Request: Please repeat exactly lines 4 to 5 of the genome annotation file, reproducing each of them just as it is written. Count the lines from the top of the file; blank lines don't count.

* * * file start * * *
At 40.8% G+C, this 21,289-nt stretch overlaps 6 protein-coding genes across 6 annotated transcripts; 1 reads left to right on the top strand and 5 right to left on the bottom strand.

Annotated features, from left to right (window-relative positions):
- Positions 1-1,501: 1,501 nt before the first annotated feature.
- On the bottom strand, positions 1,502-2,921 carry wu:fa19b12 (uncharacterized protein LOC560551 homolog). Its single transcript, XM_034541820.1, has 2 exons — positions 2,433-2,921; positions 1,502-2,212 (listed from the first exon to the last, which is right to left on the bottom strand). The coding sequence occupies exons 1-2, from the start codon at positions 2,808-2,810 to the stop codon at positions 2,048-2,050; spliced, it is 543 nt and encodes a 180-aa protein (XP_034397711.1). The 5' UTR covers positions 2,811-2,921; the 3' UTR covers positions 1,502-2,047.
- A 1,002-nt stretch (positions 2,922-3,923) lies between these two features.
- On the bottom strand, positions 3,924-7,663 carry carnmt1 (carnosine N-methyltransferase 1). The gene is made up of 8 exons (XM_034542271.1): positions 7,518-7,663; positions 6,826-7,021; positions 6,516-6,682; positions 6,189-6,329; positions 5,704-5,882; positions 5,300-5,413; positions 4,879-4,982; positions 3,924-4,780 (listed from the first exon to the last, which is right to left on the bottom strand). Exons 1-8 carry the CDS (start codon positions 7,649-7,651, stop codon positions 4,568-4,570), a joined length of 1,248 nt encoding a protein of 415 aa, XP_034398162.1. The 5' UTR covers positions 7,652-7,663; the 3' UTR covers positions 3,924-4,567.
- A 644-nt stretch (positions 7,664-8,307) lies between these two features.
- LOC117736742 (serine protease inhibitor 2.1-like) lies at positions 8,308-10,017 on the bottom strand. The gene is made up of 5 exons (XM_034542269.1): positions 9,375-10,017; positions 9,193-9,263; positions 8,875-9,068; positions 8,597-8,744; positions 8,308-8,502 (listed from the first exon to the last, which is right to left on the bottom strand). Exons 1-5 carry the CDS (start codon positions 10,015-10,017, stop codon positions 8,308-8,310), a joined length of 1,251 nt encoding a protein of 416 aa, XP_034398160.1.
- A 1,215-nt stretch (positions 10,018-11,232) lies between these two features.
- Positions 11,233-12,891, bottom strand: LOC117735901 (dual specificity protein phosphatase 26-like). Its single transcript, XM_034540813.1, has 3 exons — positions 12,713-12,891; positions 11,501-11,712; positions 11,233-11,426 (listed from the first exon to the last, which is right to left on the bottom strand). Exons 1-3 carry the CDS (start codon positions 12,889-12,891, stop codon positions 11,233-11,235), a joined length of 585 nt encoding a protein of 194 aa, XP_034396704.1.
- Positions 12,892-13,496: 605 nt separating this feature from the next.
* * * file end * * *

- On the bottom strand, positions 1,502-2,921 carry wu:fa19b12 (uncharacterized protein LOC560551 homolog). Its single transcript, XM_034541820.1, has 2 exons — positions 2,433-2,921; positions 1,502-2,212 (listed from the first exon to the last, which is right to left on the bottom strand). The coding sequence occupies exons 1-2, from the start codon at positions 2,808-2,810 to the stop codon at positions 2,048-2,050; spliced, it is 543 nt and encodes a 180-aa protein (XP_034397711.1). The 5' UTR covers positions 2,811-2,921; the 3' UTR covers positions 1,502-2,047.
- A 1,002-nt stretch (positions 2,922-3,923) lies between these two features.